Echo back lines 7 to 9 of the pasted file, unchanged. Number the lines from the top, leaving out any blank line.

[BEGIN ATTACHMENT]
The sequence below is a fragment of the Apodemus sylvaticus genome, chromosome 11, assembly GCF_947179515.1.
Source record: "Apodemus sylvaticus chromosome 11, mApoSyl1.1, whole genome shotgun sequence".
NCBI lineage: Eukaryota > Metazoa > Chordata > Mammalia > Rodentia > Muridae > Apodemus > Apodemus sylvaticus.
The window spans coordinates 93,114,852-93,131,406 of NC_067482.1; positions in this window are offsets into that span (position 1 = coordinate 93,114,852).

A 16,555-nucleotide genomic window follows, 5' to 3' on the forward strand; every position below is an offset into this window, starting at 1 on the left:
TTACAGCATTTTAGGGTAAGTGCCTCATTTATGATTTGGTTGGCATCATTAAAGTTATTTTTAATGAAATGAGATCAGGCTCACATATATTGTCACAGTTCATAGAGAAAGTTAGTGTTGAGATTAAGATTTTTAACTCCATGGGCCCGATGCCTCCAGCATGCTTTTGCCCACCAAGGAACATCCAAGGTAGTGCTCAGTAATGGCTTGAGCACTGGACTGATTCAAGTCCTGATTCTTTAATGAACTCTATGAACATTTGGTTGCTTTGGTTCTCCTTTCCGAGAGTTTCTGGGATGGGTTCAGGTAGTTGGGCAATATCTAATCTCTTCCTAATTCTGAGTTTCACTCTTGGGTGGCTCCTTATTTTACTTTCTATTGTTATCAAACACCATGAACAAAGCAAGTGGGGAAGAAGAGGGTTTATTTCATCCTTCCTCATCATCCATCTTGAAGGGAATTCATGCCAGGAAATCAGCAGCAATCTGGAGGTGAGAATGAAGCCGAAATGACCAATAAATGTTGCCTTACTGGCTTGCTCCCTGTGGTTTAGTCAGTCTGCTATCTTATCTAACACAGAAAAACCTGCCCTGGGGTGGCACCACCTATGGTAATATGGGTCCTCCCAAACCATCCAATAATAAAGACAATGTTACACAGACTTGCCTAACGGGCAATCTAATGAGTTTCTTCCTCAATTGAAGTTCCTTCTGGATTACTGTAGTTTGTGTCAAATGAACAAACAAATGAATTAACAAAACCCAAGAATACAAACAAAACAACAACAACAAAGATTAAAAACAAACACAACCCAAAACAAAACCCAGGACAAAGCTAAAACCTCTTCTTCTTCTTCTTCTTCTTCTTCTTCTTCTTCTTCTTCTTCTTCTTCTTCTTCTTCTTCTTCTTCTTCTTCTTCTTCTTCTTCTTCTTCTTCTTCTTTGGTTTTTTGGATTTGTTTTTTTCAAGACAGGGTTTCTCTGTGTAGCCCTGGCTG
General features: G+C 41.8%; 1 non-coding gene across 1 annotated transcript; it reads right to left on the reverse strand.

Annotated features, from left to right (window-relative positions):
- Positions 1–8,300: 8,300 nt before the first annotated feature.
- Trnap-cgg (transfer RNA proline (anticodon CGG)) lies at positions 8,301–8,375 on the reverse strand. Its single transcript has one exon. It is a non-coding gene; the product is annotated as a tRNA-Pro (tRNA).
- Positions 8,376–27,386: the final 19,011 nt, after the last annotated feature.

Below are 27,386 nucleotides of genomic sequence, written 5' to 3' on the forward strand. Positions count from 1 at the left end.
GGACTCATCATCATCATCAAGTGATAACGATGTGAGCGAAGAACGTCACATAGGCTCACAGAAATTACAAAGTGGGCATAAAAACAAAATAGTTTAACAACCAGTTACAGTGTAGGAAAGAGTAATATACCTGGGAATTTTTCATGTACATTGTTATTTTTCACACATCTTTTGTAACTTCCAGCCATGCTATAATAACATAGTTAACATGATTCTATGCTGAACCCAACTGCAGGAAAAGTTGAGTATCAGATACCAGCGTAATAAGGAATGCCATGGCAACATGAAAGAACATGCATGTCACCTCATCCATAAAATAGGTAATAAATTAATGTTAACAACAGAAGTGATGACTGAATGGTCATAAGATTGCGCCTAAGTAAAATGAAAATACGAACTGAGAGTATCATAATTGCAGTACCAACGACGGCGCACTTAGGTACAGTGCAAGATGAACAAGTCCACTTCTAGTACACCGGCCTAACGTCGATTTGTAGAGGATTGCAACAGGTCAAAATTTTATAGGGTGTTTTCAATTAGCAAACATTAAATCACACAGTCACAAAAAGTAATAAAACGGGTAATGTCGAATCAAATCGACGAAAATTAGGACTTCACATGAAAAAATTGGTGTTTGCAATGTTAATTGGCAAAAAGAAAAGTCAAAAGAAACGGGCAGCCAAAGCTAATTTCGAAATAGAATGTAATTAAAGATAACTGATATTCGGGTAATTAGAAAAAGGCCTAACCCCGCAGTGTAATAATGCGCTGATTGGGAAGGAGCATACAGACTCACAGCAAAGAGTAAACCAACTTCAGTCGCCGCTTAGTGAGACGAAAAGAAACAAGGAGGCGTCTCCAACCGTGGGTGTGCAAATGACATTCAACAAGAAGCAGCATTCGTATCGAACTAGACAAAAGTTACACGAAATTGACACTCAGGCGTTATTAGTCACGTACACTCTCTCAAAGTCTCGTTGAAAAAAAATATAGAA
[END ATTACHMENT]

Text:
General features: G+C 41.8%; 1 non-coding gene across 1 annotated transcript; it reads right to left on the reverse strand.

Annotated features, from left to right (window-relative positions):
- Positions 1–8,300: 8,300 nt before the first annotated feature.